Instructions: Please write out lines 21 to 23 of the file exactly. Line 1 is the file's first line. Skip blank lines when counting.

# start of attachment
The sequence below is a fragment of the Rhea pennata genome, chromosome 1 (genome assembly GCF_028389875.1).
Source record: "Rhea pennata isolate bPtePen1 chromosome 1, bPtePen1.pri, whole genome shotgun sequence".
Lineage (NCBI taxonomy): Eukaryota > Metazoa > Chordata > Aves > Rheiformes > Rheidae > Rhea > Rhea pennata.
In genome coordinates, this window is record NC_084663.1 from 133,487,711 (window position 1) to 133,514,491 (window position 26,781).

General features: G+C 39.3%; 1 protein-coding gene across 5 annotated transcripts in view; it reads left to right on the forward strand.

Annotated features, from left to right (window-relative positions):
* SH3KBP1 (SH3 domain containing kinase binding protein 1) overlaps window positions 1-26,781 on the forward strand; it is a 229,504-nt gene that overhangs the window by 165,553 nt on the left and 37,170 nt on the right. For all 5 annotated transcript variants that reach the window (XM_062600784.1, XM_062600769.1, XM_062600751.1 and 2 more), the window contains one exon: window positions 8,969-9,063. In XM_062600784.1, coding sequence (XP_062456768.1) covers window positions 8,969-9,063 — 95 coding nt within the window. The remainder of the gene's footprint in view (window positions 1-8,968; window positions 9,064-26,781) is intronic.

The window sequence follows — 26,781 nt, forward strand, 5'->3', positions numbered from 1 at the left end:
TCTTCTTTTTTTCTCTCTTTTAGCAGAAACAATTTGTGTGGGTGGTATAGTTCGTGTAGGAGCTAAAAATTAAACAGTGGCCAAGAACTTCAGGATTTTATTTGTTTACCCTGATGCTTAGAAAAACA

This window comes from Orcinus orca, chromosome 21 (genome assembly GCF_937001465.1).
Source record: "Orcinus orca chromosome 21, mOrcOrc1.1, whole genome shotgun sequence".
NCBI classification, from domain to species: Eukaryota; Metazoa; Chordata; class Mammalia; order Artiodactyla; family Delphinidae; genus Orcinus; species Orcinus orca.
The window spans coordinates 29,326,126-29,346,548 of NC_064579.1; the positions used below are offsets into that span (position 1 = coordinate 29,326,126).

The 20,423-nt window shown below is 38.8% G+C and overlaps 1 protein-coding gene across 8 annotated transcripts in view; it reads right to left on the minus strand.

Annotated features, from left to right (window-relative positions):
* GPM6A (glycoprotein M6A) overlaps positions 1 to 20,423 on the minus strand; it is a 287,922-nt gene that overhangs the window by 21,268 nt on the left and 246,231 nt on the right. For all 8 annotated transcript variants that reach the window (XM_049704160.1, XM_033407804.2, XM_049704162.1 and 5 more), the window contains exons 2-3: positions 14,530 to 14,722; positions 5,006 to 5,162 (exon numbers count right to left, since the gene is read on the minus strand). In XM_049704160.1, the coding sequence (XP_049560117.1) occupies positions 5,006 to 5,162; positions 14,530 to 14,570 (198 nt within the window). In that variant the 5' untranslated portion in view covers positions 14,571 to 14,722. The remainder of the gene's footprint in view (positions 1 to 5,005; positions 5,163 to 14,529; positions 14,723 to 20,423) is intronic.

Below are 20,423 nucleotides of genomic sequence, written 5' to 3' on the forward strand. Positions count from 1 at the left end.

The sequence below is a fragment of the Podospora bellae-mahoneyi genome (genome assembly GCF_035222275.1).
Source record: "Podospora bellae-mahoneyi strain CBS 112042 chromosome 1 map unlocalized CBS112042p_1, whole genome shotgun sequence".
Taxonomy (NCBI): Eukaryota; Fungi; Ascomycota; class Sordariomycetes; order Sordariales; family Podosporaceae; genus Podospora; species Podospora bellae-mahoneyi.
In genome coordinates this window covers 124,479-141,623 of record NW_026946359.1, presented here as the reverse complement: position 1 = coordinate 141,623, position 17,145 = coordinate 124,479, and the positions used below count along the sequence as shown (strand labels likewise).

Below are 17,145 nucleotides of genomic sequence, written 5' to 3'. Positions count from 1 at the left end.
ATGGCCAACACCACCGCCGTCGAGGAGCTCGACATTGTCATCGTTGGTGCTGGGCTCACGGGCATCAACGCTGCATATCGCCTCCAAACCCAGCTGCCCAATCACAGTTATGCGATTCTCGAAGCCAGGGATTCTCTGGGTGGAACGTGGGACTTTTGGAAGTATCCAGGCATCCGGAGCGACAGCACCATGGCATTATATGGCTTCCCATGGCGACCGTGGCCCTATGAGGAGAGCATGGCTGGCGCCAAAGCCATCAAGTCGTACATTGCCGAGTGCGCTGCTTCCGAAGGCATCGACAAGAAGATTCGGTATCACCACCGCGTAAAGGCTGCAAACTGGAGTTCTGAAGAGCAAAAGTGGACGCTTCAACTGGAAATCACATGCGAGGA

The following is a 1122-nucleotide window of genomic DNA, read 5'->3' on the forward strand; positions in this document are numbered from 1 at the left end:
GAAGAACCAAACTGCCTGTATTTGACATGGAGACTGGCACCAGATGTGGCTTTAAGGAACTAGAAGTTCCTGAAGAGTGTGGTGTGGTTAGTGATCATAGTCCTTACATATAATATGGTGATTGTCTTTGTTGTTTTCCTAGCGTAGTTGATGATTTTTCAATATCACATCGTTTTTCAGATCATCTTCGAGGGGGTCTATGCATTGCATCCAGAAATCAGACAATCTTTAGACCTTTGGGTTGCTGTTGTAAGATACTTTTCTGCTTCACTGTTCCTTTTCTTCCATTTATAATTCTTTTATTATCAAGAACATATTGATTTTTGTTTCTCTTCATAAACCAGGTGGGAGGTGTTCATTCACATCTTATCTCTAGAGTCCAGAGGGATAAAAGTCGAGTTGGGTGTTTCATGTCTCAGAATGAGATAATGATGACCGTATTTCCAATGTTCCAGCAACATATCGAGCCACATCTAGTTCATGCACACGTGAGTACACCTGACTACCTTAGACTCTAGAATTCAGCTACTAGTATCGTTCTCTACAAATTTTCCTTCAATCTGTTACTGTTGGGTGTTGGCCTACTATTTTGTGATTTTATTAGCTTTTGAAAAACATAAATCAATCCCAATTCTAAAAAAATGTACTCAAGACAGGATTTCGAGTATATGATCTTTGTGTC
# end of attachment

In genome coordinates this window covers 124,479-141,623 of record NW_026946359.1, presented here as the reverse complement: position 1 = coordinate 141,623, position 17,145 = coordinate 124,479, and the positions used below count along the sequence as shown (strand labels likewise).

Below are 17,145 nucleotides of genomic sequence, written 5' to 3'. Positions count from 1 at the left end.
ATGGCCAACACCACCGCCGTCGAGGAGCTCGACATTGTCATCGTTGGTGCTGGGCTCACGGGCATCAACGCTGCATATCGCCTCCAAACCCAGCTGCCCAATCACAGTTATGCGATTCTCGAAGCCAGGGATTCTCTGGGTGGAACGTGGGACTTTTGGAAGTATCCAGGCATCCGGAGCGACAGCACCATGGCATTATATGGCTTCCCATGGCGACCGTGGCCCTATGAGGAGAGCATGGCTGGCGCCAAAGCCATCAAGTCGTACATTGCCGAGTGCGCTGCTTCCGAAGGCATCGACAAGAAGATTCGGTATCACCACCGCGTAAAGGCTGCAAACTGGAGTTCTGAAGAGCAAAAGTGGACGCTTCAACTGGAAATCACATGCGAGGA